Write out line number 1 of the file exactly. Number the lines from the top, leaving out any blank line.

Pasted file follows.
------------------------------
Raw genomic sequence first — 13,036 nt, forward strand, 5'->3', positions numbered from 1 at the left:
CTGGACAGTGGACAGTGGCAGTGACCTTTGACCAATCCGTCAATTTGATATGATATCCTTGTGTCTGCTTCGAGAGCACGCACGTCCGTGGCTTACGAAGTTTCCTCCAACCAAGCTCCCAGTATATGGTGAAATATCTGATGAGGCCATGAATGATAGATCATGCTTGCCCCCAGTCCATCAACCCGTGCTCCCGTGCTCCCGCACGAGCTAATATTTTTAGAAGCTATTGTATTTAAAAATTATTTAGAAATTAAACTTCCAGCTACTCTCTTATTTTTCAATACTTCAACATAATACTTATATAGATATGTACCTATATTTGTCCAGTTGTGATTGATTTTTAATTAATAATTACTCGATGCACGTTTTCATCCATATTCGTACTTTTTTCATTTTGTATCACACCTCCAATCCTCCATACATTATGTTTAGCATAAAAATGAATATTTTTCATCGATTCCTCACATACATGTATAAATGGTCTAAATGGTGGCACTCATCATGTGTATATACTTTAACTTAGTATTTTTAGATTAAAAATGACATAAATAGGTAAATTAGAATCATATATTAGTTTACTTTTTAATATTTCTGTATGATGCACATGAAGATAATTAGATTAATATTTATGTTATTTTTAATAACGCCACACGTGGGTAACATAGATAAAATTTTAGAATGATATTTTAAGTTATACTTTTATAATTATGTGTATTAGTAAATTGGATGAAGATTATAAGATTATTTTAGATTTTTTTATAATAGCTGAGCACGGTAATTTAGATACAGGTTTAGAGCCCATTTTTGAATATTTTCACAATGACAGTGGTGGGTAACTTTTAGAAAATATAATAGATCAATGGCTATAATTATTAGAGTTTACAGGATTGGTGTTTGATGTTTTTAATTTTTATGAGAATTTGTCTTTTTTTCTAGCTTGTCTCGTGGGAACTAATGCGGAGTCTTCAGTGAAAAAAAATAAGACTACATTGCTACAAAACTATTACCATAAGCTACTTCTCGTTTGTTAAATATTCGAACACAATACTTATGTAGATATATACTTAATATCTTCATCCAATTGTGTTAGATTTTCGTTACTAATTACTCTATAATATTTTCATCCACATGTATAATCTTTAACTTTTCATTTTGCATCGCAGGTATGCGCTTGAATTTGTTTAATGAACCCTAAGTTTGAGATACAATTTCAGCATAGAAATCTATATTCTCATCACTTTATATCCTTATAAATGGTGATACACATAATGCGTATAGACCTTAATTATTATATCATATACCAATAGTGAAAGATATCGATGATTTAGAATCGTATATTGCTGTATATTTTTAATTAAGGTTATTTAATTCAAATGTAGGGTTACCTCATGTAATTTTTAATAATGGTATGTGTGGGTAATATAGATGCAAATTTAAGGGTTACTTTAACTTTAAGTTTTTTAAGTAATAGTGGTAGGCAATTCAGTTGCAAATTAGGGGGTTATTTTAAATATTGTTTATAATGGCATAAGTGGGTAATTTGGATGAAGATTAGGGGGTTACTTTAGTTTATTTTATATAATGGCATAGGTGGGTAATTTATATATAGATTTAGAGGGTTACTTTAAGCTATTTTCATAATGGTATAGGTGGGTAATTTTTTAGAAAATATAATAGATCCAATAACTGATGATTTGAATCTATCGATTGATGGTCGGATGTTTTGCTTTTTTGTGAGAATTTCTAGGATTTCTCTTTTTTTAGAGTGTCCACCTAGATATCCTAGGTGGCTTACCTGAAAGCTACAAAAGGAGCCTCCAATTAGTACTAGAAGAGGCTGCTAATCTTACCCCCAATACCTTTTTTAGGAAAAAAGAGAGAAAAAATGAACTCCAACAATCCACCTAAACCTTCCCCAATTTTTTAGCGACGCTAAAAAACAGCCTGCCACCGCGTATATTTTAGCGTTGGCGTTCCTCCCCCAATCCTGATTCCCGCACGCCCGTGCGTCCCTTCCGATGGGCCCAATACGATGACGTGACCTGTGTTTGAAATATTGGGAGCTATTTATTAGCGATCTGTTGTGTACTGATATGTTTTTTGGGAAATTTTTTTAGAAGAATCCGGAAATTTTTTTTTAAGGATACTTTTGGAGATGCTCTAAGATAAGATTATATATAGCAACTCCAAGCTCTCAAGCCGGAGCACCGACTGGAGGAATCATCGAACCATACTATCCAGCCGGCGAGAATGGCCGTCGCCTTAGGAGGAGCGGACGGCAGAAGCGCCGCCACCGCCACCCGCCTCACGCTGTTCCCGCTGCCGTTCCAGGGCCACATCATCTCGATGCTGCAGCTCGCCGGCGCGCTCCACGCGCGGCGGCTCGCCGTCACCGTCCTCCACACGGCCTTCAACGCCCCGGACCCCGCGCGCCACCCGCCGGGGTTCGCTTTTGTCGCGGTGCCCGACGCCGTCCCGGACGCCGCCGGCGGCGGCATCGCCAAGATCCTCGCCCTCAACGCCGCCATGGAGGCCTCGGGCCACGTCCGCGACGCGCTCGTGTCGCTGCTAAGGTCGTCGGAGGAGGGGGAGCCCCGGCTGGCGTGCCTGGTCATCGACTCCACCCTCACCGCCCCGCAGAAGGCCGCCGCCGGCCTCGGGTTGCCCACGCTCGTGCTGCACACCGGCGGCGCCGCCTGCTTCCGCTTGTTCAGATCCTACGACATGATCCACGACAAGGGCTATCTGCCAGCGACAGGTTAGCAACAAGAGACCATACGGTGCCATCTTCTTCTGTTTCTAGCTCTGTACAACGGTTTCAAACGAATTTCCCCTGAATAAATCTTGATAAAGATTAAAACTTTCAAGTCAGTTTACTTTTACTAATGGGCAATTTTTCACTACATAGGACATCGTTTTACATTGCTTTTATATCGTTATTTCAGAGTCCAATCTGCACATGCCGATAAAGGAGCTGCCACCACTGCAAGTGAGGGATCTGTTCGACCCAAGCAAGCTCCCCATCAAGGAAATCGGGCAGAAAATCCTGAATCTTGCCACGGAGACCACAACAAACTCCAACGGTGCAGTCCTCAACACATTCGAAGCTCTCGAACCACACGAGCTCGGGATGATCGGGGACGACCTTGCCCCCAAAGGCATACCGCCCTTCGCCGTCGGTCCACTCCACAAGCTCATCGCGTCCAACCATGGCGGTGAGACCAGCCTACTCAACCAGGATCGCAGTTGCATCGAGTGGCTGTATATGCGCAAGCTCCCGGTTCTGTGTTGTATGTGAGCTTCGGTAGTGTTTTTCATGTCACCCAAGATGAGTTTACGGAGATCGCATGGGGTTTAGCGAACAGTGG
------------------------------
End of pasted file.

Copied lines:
Raw genomic sequence first — 13,036 nt, forward strand, 5'->3', positions numbered from 1 at the left: